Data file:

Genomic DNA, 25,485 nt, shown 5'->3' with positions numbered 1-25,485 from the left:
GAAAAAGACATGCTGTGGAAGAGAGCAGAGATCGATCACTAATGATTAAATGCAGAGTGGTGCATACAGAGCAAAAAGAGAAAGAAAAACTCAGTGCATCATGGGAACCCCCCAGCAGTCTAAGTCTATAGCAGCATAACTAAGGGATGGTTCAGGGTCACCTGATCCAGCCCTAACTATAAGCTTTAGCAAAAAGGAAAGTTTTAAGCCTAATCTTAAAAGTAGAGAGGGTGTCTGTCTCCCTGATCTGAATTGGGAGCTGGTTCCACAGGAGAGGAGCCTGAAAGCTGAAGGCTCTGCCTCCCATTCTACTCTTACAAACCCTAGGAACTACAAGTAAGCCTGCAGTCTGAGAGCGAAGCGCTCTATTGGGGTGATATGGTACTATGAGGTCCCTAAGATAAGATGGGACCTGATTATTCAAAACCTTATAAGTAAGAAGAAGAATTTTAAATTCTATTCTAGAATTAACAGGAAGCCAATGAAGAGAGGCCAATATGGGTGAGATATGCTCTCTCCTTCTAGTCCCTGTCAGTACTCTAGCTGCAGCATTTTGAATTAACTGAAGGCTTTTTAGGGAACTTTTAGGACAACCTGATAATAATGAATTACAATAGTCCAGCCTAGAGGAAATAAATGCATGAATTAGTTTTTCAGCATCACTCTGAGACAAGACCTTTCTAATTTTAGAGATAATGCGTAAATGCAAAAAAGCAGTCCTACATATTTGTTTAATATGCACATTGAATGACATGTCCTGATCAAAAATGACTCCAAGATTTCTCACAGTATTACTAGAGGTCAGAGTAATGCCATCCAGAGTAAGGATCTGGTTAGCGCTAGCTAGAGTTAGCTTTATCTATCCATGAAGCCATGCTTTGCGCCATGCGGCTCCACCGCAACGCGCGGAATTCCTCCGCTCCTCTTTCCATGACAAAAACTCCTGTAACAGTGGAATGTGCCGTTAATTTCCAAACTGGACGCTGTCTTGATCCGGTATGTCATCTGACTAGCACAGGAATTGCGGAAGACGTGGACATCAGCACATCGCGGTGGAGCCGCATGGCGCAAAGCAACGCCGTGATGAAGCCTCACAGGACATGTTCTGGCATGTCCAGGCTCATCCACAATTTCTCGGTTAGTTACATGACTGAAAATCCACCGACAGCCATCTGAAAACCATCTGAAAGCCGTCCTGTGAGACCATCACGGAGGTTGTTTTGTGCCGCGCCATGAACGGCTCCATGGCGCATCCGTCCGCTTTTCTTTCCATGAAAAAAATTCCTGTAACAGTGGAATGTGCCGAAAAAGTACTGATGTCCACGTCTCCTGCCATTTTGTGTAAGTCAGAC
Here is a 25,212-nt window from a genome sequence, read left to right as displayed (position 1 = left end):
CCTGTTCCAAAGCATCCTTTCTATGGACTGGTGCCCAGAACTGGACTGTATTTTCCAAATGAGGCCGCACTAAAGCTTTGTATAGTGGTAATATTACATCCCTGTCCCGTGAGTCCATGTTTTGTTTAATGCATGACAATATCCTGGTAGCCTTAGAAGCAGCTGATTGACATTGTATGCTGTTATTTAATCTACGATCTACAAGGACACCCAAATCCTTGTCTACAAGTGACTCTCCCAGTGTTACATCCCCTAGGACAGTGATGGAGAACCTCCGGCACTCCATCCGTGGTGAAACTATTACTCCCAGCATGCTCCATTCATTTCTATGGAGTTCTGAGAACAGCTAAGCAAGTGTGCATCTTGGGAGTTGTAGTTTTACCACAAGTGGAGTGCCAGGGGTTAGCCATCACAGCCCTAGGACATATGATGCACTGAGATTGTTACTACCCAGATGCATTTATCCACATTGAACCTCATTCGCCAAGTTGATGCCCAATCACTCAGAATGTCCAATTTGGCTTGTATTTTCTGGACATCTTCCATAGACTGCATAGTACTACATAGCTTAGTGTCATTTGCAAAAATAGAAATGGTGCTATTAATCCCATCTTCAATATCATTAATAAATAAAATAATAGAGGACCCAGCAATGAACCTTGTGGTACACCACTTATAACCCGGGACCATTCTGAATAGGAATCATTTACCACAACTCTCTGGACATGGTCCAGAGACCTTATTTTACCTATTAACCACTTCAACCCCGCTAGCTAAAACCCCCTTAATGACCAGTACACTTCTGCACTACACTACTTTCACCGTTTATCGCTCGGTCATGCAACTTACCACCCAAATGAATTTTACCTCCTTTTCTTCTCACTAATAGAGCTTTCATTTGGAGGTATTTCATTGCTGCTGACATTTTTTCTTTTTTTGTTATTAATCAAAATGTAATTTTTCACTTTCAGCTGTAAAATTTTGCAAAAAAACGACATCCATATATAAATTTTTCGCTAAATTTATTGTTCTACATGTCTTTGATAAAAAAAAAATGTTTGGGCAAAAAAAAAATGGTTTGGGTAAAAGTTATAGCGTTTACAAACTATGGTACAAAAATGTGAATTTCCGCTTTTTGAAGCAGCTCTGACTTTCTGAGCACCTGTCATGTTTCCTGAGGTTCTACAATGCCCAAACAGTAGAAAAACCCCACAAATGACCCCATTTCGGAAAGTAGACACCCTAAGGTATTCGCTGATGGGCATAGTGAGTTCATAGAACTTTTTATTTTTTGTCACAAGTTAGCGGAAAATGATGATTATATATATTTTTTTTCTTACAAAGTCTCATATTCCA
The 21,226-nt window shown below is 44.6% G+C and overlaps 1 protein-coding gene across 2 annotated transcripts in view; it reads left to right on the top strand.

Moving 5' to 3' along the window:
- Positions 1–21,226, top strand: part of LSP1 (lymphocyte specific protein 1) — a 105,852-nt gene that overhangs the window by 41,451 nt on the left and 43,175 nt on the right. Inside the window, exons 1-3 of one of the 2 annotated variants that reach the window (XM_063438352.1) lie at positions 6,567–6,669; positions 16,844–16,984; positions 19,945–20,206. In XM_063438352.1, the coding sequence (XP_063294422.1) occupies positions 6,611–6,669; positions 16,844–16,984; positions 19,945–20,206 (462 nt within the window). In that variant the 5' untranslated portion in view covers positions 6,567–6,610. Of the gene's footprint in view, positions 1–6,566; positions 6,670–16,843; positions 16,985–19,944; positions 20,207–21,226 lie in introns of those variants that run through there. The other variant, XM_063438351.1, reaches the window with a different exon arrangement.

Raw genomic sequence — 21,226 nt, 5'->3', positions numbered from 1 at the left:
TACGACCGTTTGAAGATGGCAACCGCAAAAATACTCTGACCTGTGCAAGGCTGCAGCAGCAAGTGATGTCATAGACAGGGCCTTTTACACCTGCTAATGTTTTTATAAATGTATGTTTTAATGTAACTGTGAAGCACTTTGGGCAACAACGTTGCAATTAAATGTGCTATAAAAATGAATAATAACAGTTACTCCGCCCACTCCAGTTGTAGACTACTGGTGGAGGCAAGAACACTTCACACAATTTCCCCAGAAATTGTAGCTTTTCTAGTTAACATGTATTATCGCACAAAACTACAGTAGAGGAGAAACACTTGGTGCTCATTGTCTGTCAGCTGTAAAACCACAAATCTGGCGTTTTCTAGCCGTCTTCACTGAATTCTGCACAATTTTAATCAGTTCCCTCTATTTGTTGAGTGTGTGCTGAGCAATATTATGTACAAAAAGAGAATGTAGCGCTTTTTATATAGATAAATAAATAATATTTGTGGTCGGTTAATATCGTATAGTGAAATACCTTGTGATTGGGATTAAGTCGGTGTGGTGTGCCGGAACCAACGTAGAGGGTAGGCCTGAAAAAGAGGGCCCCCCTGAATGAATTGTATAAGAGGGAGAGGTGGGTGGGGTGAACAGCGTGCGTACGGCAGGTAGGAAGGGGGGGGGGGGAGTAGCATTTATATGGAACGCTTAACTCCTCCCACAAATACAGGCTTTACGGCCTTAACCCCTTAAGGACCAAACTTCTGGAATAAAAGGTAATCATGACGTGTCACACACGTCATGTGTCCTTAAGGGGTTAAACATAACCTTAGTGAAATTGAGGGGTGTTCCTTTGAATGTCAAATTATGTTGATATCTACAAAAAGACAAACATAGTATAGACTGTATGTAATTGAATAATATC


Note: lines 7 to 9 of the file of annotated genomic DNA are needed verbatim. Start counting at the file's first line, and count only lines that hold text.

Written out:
- Positions 1–21,226, top strand: part of LSP1 (lymphocyte specific protein 1) — a 105,852-nt gene that overhangs the window by 41,451 nt on the left and 43,175 nt on the right. Inside the window, exons 1-3 of one of the 2 annotated variants that reach the window (XM_063438352.1) lie at positions 6,567–6,669; positions 16,844–16,984; positions 19,945–20,206. In XM_063438352.1, the coding sequence (XP_063294422.1) occupies positions 6,611–6,669; positions 16,844–16,984; positions 19,945–20,206 (462 nt within the window). In that variant the 5' untranslated portion in view covers positions 6,567–6,610. Of the gene's footprint in view, positions 1–6,566; positions 6,670–16,843; positions 16,985–19,944; positions 20,207–21,226 lie in introns of those variants that run through there. The other variant, XM_063438351.1, reaches the window with a different exon arrangement.

Raw genomic sequence — 21,226 nt, 5'->3', positions numbered from 1 at the left:
TACGACCGTTTGAAGATGGCAACCGCAAAAATACTCTGACCTGTGCAAGGCTGCAGCAGCAAGTGATGTCATAGACAGGGCCTTTTACACCTGCTAATGTTTTTATAAATGTATGTTTTAATGTAACTGTGAAGCACTTTGGGCAACAACGTTGCAATTAAATGTGCTATAAAAATGAATAATAACAGTTACTCCGCCCACTCCAGTTGTAGACTACTGGTGGAGGCAAGAACACTTCACACAATTTCCCCAGAAATTGTAGCTTTTCTAGTTAACATGTATTATCGCACAAAACTACAGTAGAGGAGAAACACTTGGTGCTCATTGTCTGTCAGCTGTAAAACCACAAATCTGGCGTTTTCTAGCCGTCTTCACTGAATTCTGCACAATTTTAATCAGTTCCCTCTATTTGTTGAGTGTGTGCTGAGCAATATTATGTACAAAAAGAGAATGTAGCGCTTTTTATATAGATAAATAAATAATATTTGTGGTCGGTTAATATCGTATAGTGAAATACCTTGTGATTGGGATTAAGTCGGTGTGGTGTGCCGGAACCAACGTAGAGGGTAGGCCTGAAAAAGAGGGCCCCCCTGAATGAATTGTATAAGAGGGAGAGGTGGGTGGGGTGAACAGCGTGCGTACGGCAGGTAGGAAGGGGGGGGGGGGAGTAGCATTTATATGGAACGCTTAACTCCTCCCACAAATACAGGCTTTACGGCCTTAACCCCTTAAGGACCAAACTTCTGGAATAAAAGGTAATCATGACGTGTCACACACGTCATGTGTCCTTAAGGGGTTAAACATAACCTTAGTGAAATTGAGGGGTGTTCCTTTGAATGTCAAATTATGTTGATATCTACAAAAAGACAAACATAGTATAGACTGTATGTAATTGAATAATATC